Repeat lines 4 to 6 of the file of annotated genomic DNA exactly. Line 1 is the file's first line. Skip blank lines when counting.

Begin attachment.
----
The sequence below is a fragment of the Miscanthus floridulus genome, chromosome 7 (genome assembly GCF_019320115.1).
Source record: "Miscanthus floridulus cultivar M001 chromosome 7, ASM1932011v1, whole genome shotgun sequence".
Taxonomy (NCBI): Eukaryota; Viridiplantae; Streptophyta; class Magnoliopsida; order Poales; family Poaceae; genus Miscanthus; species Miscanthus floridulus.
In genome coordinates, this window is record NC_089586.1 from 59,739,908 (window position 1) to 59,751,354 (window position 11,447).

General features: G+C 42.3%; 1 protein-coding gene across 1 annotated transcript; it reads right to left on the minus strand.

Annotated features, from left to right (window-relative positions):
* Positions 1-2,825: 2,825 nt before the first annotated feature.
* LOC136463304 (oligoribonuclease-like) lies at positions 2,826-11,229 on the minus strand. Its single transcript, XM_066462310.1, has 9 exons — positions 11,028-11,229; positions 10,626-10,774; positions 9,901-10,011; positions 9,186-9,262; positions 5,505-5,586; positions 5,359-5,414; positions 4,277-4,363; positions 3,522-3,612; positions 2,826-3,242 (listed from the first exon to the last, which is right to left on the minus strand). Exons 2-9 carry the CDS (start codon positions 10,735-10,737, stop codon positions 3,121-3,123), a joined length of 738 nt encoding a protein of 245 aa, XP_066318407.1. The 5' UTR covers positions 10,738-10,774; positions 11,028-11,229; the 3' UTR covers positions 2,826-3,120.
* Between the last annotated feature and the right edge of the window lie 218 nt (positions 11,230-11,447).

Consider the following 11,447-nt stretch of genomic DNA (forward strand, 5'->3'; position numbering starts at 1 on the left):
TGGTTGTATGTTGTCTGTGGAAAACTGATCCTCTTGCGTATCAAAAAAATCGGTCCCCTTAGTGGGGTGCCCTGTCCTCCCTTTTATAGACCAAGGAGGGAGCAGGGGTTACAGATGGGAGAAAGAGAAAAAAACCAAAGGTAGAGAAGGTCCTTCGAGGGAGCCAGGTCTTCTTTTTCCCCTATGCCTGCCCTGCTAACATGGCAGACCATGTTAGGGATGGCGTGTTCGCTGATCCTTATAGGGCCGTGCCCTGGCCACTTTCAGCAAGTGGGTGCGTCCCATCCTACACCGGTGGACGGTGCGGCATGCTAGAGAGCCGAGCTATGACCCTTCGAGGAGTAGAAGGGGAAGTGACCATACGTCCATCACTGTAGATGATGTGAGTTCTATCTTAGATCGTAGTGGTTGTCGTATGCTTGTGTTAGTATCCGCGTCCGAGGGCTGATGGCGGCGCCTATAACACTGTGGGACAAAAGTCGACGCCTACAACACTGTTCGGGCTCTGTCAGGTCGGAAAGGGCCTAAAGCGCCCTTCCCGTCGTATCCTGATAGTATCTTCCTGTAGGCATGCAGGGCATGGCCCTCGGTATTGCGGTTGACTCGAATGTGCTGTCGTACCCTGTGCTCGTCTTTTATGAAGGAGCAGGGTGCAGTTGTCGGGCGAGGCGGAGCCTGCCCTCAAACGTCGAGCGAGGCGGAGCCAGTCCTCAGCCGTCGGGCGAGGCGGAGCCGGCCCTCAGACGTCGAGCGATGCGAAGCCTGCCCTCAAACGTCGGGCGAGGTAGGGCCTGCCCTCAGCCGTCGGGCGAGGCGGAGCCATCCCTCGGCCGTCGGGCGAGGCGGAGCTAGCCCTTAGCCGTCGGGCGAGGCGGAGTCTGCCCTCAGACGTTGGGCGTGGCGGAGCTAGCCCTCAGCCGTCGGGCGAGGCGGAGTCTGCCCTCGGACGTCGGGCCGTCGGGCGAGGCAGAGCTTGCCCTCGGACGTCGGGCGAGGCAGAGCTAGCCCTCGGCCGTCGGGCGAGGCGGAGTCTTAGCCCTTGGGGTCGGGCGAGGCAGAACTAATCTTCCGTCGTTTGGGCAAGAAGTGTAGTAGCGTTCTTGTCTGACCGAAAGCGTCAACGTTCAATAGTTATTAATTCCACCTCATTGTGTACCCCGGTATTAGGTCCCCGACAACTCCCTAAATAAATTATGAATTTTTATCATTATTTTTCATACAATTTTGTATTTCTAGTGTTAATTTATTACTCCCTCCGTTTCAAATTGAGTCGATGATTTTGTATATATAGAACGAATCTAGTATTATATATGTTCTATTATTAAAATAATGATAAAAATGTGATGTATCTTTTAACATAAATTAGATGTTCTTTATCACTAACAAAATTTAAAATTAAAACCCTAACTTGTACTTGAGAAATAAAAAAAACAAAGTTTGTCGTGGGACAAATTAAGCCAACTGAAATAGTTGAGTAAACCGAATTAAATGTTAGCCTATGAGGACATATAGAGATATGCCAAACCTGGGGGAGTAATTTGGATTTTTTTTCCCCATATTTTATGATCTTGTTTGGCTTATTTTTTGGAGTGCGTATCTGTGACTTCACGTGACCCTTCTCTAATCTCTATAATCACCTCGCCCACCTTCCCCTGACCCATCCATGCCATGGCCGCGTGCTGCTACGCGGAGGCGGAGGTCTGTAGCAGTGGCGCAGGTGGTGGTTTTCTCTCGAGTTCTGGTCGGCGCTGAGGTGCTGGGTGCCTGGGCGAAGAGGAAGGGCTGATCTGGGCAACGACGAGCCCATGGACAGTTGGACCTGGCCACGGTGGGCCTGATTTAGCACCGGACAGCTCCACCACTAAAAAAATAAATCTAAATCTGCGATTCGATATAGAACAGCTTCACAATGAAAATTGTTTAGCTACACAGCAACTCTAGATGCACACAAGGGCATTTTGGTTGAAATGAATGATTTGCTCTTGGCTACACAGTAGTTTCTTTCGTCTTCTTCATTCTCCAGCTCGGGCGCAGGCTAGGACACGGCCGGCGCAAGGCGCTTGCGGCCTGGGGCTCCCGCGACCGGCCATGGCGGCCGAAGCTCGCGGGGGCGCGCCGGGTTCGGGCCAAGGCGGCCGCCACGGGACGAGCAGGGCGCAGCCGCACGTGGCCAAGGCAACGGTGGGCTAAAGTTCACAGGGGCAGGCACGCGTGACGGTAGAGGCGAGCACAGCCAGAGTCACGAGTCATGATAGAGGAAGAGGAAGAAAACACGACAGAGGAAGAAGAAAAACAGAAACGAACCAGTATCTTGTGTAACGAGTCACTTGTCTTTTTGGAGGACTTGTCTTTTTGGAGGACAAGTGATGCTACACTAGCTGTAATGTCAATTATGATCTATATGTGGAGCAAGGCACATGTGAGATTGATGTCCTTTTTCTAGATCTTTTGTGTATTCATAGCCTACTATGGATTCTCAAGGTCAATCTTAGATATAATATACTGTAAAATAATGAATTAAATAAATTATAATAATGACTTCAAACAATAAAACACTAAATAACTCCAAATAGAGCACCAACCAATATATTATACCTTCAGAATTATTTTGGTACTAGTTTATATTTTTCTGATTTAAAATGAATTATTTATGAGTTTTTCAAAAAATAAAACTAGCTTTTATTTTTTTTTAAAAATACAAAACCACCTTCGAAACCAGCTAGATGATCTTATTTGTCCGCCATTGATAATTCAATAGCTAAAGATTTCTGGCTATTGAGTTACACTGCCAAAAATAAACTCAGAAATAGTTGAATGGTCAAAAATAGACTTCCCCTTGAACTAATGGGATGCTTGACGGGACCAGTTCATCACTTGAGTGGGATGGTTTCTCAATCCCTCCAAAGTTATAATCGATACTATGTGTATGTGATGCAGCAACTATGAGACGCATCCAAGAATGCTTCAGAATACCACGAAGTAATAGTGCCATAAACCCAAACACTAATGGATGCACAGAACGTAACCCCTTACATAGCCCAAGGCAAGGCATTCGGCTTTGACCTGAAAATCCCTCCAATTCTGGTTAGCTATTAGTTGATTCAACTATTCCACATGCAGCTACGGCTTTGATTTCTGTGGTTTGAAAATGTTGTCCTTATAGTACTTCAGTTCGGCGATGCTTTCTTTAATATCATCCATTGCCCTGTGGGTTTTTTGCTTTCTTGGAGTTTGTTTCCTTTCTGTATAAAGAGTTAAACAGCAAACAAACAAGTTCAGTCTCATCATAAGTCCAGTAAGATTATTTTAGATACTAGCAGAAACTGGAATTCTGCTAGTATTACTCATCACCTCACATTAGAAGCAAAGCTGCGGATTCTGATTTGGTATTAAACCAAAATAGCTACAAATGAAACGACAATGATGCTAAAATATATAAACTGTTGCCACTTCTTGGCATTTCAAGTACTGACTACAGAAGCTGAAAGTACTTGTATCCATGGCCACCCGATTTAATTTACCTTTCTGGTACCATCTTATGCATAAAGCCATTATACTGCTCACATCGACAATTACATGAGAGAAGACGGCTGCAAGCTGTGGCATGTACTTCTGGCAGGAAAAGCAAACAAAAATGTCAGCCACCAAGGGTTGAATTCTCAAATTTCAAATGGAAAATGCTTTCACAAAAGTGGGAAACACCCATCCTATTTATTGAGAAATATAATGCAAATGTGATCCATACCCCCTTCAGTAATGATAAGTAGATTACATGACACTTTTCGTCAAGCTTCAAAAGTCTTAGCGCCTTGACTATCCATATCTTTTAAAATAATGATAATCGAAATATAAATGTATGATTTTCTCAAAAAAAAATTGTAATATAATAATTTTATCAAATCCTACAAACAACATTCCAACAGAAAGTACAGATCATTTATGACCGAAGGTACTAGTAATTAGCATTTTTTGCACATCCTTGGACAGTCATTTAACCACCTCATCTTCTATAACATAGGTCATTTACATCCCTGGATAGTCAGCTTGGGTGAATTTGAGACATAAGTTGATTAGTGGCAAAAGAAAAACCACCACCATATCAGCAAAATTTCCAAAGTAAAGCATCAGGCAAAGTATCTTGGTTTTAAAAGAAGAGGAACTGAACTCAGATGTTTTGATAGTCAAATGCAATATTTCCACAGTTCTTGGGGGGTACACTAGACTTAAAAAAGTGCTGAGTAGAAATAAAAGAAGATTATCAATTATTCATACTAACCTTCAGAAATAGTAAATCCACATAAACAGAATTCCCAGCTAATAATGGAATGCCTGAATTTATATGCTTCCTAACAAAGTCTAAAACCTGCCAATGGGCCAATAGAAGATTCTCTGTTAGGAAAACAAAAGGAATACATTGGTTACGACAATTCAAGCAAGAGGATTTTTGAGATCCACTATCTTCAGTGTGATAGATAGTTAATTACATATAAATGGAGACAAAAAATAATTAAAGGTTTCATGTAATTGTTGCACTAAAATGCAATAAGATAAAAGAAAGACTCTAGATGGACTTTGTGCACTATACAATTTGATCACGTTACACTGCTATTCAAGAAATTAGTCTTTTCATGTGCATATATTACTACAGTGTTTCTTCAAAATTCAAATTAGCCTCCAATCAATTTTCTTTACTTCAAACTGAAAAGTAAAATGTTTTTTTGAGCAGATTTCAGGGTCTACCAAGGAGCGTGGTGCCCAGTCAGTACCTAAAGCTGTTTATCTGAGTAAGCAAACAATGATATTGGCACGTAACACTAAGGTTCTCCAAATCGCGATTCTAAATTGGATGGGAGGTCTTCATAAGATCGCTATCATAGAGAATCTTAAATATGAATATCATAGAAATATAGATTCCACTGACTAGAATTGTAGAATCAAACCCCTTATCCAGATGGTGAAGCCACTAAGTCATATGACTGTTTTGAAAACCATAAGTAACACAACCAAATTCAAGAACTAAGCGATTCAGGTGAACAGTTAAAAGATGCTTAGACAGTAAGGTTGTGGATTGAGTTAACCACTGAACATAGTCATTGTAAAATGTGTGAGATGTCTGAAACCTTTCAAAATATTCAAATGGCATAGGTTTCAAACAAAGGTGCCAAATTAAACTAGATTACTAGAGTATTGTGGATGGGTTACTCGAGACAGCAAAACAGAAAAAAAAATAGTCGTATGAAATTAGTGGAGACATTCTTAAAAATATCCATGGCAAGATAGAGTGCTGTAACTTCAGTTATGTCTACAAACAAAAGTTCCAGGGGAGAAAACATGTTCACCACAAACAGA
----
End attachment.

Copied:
In genome coordinates, this window is record NC_089586.1 from 59,739,908 (window position 1) to 59,751,354 (window position 11,447).

General features: G+C 42.3%; 1 protein-coding gene across 1 annotated transcript; it reads right to left on the minus strand.

Annotated features, from left to right (window-relative positions):